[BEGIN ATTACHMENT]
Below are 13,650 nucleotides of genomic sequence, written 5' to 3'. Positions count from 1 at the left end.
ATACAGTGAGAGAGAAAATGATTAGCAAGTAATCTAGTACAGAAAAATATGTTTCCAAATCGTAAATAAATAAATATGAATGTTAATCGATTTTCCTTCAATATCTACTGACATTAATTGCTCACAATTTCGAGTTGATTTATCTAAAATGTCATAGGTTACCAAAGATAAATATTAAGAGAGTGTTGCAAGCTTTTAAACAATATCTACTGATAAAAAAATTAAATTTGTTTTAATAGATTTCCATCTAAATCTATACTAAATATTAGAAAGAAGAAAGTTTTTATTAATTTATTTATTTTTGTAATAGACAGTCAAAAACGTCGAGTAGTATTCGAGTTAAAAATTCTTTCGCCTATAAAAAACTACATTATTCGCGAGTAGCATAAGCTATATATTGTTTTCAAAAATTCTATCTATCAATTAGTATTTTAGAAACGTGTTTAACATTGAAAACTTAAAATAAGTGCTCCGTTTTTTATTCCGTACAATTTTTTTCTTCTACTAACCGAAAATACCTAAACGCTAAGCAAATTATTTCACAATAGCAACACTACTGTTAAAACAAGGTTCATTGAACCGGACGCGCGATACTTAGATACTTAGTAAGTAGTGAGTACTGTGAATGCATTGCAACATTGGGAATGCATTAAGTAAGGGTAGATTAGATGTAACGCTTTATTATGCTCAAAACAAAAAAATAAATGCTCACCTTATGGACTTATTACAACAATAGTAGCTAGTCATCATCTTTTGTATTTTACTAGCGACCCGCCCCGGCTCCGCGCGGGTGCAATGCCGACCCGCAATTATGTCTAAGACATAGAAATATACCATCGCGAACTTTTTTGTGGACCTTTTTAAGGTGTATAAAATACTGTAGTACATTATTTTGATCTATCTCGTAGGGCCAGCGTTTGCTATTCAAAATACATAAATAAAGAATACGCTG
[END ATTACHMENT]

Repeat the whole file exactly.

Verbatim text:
Below are 13,650 nucleotides of genomic sequence, written 5' to 3'. Positions count from 1 at the left end.
ATACAGTGAGAGAGAAAATGATTAGCAAGTAATCTAGTACAGAAAAATATGTTTCCAAATCGTAAATAAATAAATATGAATGTTAATCGATTTTCCTTCAATATCTACTGACATTAATTGCTCACAATTTCGAGTTGATTTATCTAAAATGTCATAGGTTACCAAAGATAAATATTAAGAGAGTGTTGCAAGCTTTTAAACAATATCTACTGATAAAAAAATTAAATTTGTTTTAATAGATTTCCATCTAAATCTATACTAAATATTAGAAAGAAGAAAGTTTTTATTAATTTATTTATTTTTGTAATAGACAGTCAAAAACGTCGAGTAGTATTCGAGTTAAAAATTCTTTCGCCTATAAAAAACTACATTATTCGCGAGTAGCATAAGCTATATATTGTTTTCAAAAATTCTATCTATCAATTAGTATTTTAGAAACGTGTTTAACATTGAAAACTTAAAATAAGTGCTCCGTTTTTTATTCCGTACAATTTTTTTCTTCTACTAACCGAAAATACCTAAACGCTAAGCAAATTATTTCACAATAGCAACACTACTGTTAAAACAAGGTTCATTGAACCGGACGCGCGATACTTAGATACTTAGTAAGTAGTGAGTACTGTGAATGCATTGCAACATTGGGAATGCATTAAGTAAGGGTAGATTAGATGTAACGCTTTATTATGCTCAAAACAAAAAAATAAATGCTCACCTTATGGACTTATTACAACAATAGTAGCTAGTCATCATCTTTTGTATTTTACTAGCGACCCGCCCCGGCTCCGCGCGGGTGCAATGCCGACCCGCAATTATGTCTAAGACATAGAAATATACCATCGCGAACTTTTTTGTGGACCTTTTTAAGGTGTATAAAATACTGTAGTACATTATTTTGATCTATCTCGTAGGGCCAGCGTTTGCTATTCAAAATACATAAATAAAGAATACGCTG